Minnesota Opening Day Walleye Fishing

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An 'Eye Opener
by Cory Schmidt

By Cory Schmidt Walleye fishing in the Brainerd Lakes area is an institution. And "walleye opener" is a big deal, actually, it's a huge deal- come mid-May in Cass and Crow Wing Counties, there's just nothing bigger. Funerals and weddings can wait. And if your wife's planning a springtime furlough to the Bahamas, well, she just may end up going alone if it falls on the second weekend in May.

Really, it's pretty easy to get excited about opener on lakes like Gull, Pelican, North Long, Edward, Whitefish and Mille Lacs; at least if you're one like me, who's moved by nostalgia in fishing. You start saying things like, "This is the exact spot where thirty years ago, Al Lindner caught his biggest ever 13-pound walleye." Or "the lake where Harry Van Doren first decided to reverse his engine for better boat control while Lindy rigging." And so much more fishing history, born here.

You get to pondering things like that, plus just plain looking at open water again, and it just seems to pump excitement into anglers like us; gets us to thinking about new intriguing ways to catch fish. Not only that, but on these lakes, you're still just as likely to run into good ol' boys like Lindner and Roach as your next-door neighbor. And the real kicker is, a lot of folks believe the fishing is better now than ever . . .

For my part, which spans a mere 18 openers in the region, there's no better way to spend this special time than in a pair of chest waders at night. Quietly slogging along tight to shore near current areas, bats circling a dancing rod tip, you feel an easy sort of sublime-- no boats, and no lights but the stars and the moon.

But there are certainly walleyes-- come dark, plenty of them, brought to the beach with eyes like diamonds. Today, shorecasting in waders has become a cult classic, a pattern obscured by the "more fish faster" trend. Which is fine, because the only "right" way to fish is the way that's fun for you.

One thing for sure, though-the old shorecasters had it right in early season, for they chose to fish near current areas. Whether produced by a creek inlet, a neck-down area separating a point from an island or simply a narrow funnel between opposing basins, current plays a prominent role in attracting early season walleyes.

But current's not just important for the fact that it draws spawning walleyes. Some quality current areas may actually hold fish all season long. Current attracts baitfish, and baitfish remains the singular element that all great walleye spots share in common. And if you're not sure whether a given spot holds baitfish, shine a spotlight in the water at night. Look in 1 to 5 feet of water. If you spot shimmering pods of minnows that look something like little swimming shards of glass, strongly consider the area for fishing. You may not see the walleyes, but you can bet they're nearby, poised to eat.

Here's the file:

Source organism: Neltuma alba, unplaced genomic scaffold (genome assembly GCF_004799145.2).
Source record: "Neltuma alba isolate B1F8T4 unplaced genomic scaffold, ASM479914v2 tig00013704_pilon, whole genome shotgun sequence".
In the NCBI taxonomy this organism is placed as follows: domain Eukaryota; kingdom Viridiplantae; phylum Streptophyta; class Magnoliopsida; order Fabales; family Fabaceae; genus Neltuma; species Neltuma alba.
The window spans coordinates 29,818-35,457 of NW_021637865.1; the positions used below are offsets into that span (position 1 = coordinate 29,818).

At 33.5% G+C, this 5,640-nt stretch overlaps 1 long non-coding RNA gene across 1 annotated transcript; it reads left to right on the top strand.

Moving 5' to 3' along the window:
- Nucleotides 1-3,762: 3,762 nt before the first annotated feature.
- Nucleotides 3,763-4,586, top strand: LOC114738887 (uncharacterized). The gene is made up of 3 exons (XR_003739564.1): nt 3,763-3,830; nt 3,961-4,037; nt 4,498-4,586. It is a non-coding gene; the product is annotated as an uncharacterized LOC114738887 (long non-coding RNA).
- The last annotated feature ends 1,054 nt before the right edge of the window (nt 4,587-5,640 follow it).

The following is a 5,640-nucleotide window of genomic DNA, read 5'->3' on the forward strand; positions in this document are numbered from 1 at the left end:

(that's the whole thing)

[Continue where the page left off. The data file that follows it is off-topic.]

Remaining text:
So I suppose, when opener arrives, you can make it as complicated or as simple an affair as you want. Maybe you'll want to get out there and just speed all around the lake, hopping from spot to spot, scratching a fish here and another there. Choose a big lake and maybe plan on joining a crowd. On Gull Lake, try Polks Flat, Grassy Point and Booming Out Bay. Similarly, Pelican Lake offers many quality shallow water areas on its north end. On the Whitefish Chain, you'll certainly want to head on over to the Pine River inlet. And if you go to Mille Lacs, the north end sand flats almost always produce in years of early springs. Though larger fish will be found on shallow rock and boulder points on the west and east sides of the big lake.

Gull, Pelican, Whitefish, Edward, Round and Mille Lacs-classic Lakes Area "walleye opener" waters. Plenty of room to zoom, and millions of walleyes to match. Or, maybe, like me, you're into contemplative simplicity and just plain big fish. To paraphrase the late, great Teddy Roosevelt (though I doubt he had fishing in mind at the time): It's "walk lightly and carry a big stick" time.

Grab a couple favorite minnow plugs, pull on a pair of waders and find a good current area. Ok, so it might not be real magic, but nonetheless, wading the dark shallows does seem to bring you to a deeper intimacy with the aquatic environment. Water pulls and weighs on your legs until you learn to "go with the flow" with fishing, as it were. Cast and retrieve, and cast and retrieve . . . The routine and your surroundings become almost hypnotic, until all at once, it happens. And you're again staring down into the net, awestricken, at another tremendous creature of the night.

Chances are, come opening night, shorecasters like me will be on the same lake as you, but you'll probably never know we're there. Though if you look and listen real close, you might just think you've seen a ghost.

River Walleye Tackle

The Tackle Box

Nagels Live Bait
(507) 334-8341
2030 NW 7th St

Faribault Bait & Tackle
1935 NW 7th St

Shieldsville Bait & Tackle
(507) 334-2631
15090 Shieldsville
FARIBAULT MN 55021-7491

River Walleye Tackle

The Tackle Box

Nagels Live Bait

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